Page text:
June 10, 2008 - The use of ultrasound contrast agents during stress echocardiograms is safe, according to results presented at the 19th Annual Scientific Sessions of the American Society of Echocardiography.
These findings are significant after the FDA mandated a black box warning on labels of contrast agents used for cardiovascular ultrasound.
The research, conducted at the Methodist DeBakey Heart and Vascular Center in Houston, TX, showed the risk of major adverse effects is no different in patients that received contrast during their stress echocardiogram than in those who did not receive contrast, according to research findings. This held true even though contrast was more often used in patients with a higher cardiac risk profile.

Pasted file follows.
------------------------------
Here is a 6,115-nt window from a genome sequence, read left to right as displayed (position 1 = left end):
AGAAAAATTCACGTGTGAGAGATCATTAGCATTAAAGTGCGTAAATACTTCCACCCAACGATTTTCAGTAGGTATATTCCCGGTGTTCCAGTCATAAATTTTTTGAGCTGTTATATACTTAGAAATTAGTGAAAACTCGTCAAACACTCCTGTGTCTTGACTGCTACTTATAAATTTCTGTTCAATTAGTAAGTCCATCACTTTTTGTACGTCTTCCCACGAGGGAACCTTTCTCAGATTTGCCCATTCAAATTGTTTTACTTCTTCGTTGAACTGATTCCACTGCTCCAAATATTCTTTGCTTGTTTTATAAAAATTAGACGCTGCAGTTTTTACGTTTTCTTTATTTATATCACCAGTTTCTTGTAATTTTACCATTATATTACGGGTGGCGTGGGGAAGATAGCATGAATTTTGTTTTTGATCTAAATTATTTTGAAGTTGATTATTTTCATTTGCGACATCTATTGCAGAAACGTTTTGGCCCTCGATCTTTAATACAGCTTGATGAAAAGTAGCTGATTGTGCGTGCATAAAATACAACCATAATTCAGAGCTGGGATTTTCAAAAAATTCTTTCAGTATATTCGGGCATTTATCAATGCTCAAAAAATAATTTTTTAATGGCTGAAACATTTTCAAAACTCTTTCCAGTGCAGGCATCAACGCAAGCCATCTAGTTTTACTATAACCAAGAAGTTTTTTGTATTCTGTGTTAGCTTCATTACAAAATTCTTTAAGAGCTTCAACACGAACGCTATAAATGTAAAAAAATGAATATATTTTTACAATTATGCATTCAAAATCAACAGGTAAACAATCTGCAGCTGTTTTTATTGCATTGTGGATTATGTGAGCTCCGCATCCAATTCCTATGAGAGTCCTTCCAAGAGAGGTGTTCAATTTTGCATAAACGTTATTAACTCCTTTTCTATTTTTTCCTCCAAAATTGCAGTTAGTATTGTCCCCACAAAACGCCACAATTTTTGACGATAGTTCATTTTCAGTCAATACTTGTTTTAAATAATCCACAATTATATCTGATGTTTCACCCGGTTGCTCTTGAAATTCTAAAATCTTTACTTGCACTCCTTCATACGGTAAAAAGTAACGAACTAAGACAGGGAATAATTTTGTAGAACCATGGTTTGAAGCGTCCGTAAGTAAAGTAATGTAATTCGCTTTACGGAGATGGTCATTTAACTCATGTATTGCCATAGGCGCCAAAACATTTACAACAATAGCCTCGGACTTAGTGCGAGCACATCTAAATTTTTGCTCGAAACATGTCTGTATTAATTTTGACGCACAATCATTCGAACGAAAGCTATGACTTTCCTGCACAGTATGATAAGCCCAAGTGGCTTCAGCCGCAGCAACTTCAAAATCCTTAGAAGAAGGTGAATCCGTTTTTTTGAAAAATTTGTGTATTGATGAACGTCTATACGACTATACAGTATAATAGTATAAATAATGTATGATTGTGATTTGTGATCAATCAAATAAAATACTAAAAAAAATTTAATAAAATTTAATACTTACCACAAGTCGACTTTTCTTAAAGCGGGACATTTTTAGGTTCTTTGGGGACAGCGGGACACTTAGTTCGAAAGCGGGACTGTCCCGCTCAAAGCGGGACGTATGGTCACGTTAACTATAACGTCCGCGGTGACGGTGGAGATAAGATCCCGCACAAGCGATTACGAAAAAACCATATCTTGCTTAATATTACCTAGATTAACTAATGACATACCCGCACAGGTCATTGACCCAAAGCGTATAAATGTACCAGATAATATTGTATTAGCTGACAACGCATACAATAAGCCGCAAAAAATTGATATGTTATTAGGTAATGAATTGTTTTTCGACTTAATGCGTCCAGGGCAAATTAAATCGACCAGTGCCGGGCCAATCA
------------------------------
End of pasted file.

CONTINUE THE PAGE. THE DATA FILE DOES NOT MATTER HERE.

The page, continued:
The study examined 3,121 consecutive patients who underwent stress echocardiograms from 2002 through 2007 at The Methodist Hospital.
Researchers evaluated demographics, contrast use, hemodynamics, ECG and wall motion changes, symptoms and arrhythmias. Contrast was administered in 1,879 of 3,121 patients (60 percent). None of the patients receiving an ultrasound contrast agent experienced sustained ventricular tachycardia, ventricular fibrillation, cardiac arrest or death.
"Contrast-enhanced stress echocardiography is a safe option to attain important diagnostic information for patients who need more testing than cardiac ultrasound alone," said Kamran Shaikh, M.D., postdoctoral echocardiography fellow at the Methodist DeBakey Heart and Vascular Center. "Our research found no link between its use and adverse events or any reason why it shouldn't be available to cardiologists whose patients would benefit from it."
For more information: www.debakeyheartcenter.com